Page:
Antihistamines. As the name indicates, an antihistamine counters the effects of histamine, which is released by the mast cells in the body's tissues and contributes to allergy symptoms. For many years, antihistamines have proven useful in relieving sneezing and itching in the nose, throat, and eyes, and in reducing nasal swelling and drainage.
Many people who take antihistamines experience some distressing side effects: drowsiness and loss of alertness and coordination. In children, such reactions can be misinterpreted as behavior problems. During the last few years, however, antihistamines that cause fewer of these side effects have become available by prescription. These non-sedating antihistamines are as effective as other antihistamines in preventing histamine-induced symptoms, but do so without causing sleepiness. Some of these non-sedating antihistamines, however, can have serious side effects, particularly if they are taken with certain other drugs. A patient should always let the doctor know what other medications he/she is taking.
Topical nasal steroids. This medication should not be confused with anabolic steroids, which are sometimes used by athletes to enlarge muscle mass and can have serious side effects. Topical nasal steroids are anti-inflammatory drugs that stop the allergic reaction. In addition to other beneficial actions, they reduce the number of mast cells in the nose and reduce mucus secretion and nasal swelling. The combination of antihistamines and nasal steroids is a very effective way to treat allergic rhinitis, especially in people with moderate or severe allergic rhinitis. Although topical nasal steroids can have side effects, they are safe when used at recommended doses. Some of the newer agents are even safer than older ones.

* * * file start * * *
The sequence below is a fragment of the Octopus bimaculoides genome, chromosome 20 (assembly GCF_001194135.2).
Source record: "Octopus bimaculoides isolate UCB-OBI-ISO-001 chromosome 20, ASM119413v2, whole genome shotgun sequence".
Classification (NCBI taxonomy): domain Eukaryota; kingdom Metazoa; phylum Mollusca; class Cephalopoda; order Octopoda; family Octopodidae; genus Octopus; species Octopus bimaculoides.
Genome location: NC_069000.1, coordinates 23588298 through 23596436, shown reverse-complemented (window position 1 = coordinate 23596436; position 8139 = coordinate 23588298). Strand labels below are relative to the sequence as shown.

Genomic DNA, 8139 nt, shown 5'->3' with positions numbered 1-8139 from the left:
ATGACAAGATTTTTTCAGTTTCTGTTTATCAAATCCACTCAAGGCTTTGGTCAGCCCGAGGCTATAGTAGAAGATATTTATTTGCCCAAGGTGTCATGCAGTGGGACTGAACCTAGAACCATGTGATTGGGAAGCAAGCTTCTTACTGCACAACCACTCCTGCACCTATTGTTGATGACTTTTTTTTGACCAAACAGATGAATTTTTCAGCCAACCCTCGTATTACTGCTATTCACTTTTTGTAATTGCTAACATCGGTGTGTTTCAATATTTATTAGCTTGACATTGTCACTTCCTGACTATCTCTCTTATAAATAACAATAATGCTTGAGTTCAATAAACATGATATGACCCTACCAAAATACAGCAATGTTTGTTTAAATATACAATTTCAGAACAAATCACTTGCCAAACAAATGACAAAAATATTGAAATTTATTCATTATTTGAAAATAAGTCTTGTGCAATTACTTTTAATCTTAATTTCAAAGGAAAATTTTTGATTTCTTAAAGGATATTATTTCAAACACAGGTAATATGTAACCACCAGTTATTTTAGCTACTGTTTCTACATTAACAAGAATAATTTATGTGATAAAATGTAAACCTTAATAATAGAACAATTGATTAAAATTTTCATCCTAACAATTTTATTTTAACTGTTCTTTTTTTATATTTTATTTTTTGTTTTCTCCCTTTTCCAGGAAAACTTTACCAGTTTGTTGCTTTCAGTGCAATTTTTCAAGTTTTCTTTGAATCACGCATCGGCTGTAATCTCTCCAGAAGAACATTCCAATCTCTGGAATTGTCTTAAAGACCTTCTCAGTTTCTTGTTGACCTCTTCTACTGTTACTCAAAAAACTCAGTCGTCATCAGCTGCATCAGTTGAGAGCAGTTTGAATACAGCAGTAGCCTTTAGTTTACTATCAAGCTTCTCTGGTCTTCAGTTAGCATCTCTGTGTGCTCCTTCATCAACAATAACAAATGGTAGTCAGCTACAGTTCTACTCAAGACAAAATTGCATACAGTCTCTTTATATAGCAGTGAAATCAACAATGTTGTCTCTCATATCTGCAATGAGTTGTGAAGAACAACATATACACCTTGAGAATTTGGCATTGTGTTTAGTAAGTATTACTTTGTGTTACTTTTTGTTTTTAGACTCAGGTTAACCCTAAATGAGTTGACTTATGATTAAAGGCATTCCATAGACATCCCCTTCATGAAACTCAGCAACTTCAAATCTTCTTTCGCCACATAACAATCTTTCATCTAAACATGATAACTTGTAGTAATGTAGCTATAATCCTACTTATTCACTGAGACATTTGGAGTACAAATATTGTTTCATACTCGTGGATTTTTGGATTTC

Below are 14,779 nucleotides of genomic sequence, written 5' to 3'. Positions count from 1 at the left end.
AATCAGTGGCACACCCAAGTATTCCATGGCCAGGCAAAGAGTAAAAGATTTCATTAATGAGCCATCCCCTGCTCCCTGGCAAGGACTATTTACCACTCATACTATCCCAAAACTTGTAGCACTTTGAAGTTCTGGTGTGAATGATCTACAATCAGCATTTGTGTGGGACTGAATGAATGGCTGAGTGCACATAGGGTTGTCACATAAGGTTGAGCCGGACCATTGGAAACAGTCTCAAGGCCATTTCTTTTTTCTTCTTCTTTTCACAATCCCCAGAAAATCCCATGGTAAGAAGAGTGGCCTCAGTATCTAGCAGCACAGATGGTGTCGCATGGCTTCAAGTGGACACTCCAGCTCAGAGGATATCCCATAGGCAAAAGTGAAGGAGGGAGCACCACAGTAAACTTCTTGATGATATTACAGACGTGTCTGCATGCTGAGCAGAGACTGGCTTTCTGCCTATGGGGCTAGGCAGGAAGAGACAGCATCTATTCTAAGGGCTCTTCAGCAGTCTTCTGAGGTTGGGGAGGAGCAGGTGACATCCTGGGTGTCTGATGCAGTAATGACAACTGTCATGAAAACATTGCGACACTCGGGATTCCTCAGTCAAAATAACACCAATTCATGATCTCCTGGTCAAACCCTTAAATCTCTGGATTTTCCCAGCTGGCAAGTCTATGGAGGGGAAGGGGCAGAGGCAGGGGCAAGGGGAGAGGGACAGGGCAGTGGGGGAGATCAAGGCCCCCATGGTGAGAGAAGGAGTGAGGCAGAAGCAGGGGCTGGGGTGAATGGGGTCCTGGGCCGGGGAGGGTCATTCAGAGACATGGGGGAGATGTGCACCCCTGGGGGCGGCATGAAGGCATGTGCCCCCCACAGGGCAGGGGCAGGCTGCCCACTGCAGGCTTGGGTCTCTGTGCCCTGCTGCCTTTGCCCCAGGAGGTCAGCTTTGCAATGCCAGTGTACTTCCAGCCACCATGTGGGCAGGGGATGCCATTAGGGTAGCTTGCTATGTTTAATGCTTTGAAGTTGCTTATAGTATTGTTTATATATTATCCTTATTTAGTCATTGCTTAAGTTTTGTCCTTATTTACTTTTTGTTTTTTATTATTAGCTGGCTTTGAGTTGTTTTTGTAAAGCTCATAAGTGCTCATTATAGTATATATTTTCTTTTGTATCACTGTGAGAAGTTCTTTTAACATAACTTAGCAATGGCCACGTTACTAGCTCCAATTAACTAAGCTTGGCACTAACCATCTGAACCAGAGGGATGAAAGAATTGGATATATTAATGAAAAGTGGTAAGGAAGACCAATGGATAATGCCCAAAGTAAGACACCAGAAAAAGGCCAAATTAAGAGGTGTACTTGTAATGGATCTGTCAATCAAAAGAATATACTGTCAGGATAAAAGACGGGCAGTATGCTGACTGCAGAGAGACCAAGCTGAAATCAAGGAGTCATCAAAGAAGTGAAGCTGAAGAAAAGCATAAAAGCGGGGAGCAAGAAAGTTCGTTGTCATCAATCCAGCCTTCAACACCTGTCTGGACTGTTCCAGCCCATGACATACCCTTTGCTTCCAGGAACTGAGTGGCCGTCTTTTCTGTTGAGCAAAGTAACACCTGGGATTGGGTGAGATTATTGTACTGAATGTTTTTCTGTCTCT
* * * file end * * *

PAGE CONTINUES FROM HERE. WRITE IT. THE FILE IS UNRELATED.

Cromolyn sodium. Cromolyn sodium for allergic rhinitis is a nasal spray that in some people helps to prevent allergic reactions from starting. When administered as a nasal spray, it can safely inhibit the release of chemicals like histamine from the mast cell. It has few side effects when used as directed, and significantly helps some patients with allergies.
Decongestants. Sometimes re-establishing drainage of the nasal passages will help to relieve symptoms such as congestion, swelling, excess secretions, and discomfort in the sinus areas that can be caused by nasal allergies. (These sinus areas are hollow air spaces located within the bones of the skull surrounding the nose.) The doctor may recommend using oral or nasal decongestants to reduce congestion along with an antihistamine to control allerigic symptoms. Over-the-counter and prescription decongestant nose drops and sprays, however, should not be used for more than a few days. When used for longer periods, these drugs can lead to even more congestion and swelling of the nasal passages.
Immunotherapy, or a series of allergy shots, is the only available treatment that has a chance of reducing the allergy symptoms over a longer period of time. Patients receive subcutaneous (under the skin) injections of increasing concentrations of the allergen(s) to which they are sensitive. These injections reduce the amount of IgE antibodies in the blood and cause the body to make a protective antibody called IgG. Many patients with allergic rhinitis will have a significant reduction in their hay fever symptoms and in their need for medication within 12 months of starting immunotherapy. Patients who benefit from immunotherapy may continue it for three years and then consider stopping. Although many patients are able to stop the injections with good, long-term results, some do get worse after immunotherapy is stopped. As better allergens for immunotherapy are produced, this technique will become an even more effective treatment.